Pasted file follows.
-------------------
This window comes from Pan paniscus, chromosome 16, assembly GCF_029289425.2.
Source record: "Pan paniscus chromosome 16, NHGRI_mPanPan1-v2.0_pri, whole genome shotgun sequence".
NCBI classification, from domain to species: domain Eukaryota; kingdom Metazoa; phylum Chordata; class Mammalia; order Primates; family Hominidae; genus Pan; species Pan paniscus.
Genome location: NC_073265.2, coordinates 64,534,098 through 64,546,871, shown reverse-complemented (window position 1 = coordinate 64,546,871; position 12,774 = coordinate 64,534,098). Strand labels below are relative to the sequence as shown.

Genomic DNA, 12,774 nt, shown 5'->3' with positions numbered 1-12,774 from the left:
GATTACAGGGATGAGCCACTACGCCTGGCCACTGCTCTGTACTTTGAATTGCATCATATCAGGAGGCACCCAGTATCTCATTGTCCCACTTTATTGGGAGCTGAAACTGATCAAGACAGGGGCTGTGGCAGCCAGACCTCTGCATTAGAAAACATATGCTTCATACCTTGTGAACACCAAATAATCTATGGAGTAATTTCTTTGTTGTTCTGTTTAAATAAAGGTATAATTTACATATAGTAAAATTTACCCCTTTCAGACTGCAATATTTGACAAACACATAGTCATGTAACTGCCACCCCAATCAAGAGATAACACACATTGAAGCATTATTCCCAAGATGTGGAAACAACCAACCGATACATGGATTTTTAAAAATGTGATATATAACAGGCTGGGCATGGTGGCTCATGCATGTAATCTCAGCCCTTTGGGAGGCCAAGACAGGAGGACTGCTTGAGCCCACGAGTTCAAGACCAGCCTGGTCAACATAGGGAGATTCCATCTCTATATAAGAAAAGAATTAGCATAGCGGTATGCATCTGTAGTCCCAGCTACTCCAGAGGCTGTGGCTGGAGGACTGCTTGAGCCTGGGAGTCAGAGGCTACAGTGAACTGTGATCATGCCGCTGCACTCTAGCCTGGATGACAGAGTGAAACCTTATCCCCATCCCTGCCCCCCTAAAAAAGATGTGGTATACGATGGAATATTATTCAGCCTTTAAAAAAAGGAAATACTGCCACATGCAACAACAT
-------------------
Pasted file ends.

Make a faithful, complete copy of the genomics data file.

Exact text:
This window comes from Pan paniscus, chromosome 16, assembly GCF_029289425.2.
Source record: "Pan paniscus chromosome 16, NHGRI_mPanPan1-v2.0_pri, whole genome shotgun sequence".
NCBI classification, from domain to species: domain Eukaryota; kingdom Metazoa; phylum Chordata; class Mammalia; order Primates; family Hominidae; genus Pan; species Pan paniscus.
Genome location: NC_073265.2, coordinates 64,534,098 through 64,546,871, shown reverse-complemented (window position 1 = coordinate 64,546,871; position 12,774 = coordinate 64,534,098). Strand labels below are relative to the sequence as shown.

Genomic DNA, 12,774 nt, shown 5'->3' with positions numbered 1-12,774 from the left:
GATTACAGGGATGAGCCACTACGCCTGGCCACTGCTCTGTACTTTGAATTGCATCATATCAGGAGGCACCCAGTATCTCATTGTCCCACTTTATTGGGAGCTGAAACTGATCAAGACAGGGGCTGTGGCAGCCAGACCTCTGCATTAGAAAACATATGCTTCATACCTTGTGAACACCAAATAATCTATGGAGTAATTTCTTTGTTGTTCTGTTTAAATAAAGGTATAATTTACATATAGTAAAATTTACCCCTTTCAGACTGCAATATTTGACAAACACATAGTCATGTAACTGCCACCCCAATCAAGAGATAACACACATTGAAGCATTATTCCCAAGATGTGGAAACAACCAACCGATACATGGATTTTTAAAAATGTGATATATAACAGGCTGGGCATGGTGGCTCATGCATGTAATCTCAGCCCTTTGGGAGGCCAAGACAGGAGGACTGCTTGAGCCCACGAGTTCAAGACCAGCCTGGTCAACATAGGGAGATTCCATCTCTATATAAGAAAAGAATTAGCATAGCGGTATGCATCTGTAGTCCCAGCTACTCCAGAGGCTGTGGCTGGAGGACTGCTTGAGCCTGGGAGTCAGAGGCTACAGTGAACTGTGATCATGCCGCTGCACTCTAGCCTGGATGACAGAGTGAAACCTTATCCCCATCCCTGCCCCCCTAAAAAAGATGTGGTATACGATGGAATATTATTCAGCCTTTAAAAAAAGGAAATACTGCCACATGCAACAACAT